To Post-doc or not to Post-doc: is this a question?

As a doctoral student the first time round, I struggled to imagine myself conducting a seminar or giving a lecture.  This struggle, allied to the knowledge that postdoctoral positions were thin on the ground, certainly influenced my decision to pursue a career in academic librarianship rather than pure academia.

I couldn’t have known that “thin on the ground” in the mid-eighties, would become “as rare as hens’ teeth” by the late noughties.  How ironic, though, that I rejected the choice when I might have had one.  Indeed, by not completing the first doctorate, the question of postdoctoral research simply never arose.  I had already jumped ship by failing to complete.

Turn the clock forward a quarter of a century, though, and the landscape has changed.  I’ve conducted seminars, sure I have.  I’ve spent most of my working life helping students – mainly, but by no means solely on a one-to-one basis – and given countless papers.  I don’t need to imagine myself doing it now!

And of course, I’ve completed a doctorate.  I don’t need anyone to tell me that the second piece of work was better than the unfinished first attempt.  Even if I’d finished the first thesis, I don’t think it would have been as good a piece of research, and certainly, the subject of late eighteenth and nineteenth century Scottish song-collecting has not only proved interdisciplinary (not even a consideration in the eighties), but also attracts more interest both from scholars and the wider community.  I’ve never, ever been asked, ‘But why Scottish song?’  I was regularly asked, ‘But why PLAINsong?!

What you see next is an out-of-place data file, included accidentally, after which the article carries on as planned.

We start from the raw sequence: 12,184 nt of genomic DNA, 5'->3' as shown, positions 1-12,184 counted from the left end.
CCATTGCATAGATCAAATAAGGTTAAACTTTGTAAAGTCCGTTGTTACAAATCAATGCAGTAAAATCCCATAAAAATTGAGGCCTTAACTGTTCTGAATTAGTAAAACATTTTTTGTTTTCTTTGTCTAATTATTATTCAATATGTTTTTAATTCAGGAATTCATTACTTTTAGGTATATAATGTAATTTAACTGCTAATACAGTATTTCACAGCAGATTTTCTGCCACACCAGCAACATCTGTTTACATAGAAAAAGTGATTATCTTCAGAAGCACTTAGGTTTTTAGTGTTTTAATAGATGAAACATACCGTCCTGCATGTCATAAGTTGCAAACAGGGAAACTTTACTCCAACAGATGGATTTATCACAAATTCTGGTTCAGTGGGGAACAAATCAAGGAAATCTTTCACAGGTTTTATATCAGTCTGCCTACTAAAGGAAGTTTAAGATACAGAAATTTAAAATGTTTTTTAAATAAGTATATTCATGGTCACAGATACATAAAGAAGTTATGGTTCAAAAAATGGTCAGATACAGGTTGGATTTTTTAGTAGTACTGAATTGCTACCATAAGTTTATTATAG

But, as I mentioned, the landscape and climate have shifted underfoot.  A postdoc position?  Almost impossible to find, and from a personal perspective, barely feasible, for who with family commitments would exchange permanence for something less?!

So, here I am.  Knowing that it is conventional to speak and publish widely in the first postdoctoral year, I’ve been deeply, deeply conventional!  But now, a year on?

I’ll address that in my next post!


About Karen Mcaulay

Karen McAulay is a music librarian by career, and a musicologist by inclination, which explains why she undertook doctoral research whilst holding down a full-time music librarian job. Having achieved the magical postnominals, she is currently seconded to spend 40% of her week on an AHRC funded project into Scottish bass culture: the basslines and accompaniments in Scottish fiddle tune collections ( As well as speaking on her research specialism, she is also in demand to talk about research skills and her career as a part-time researcher.

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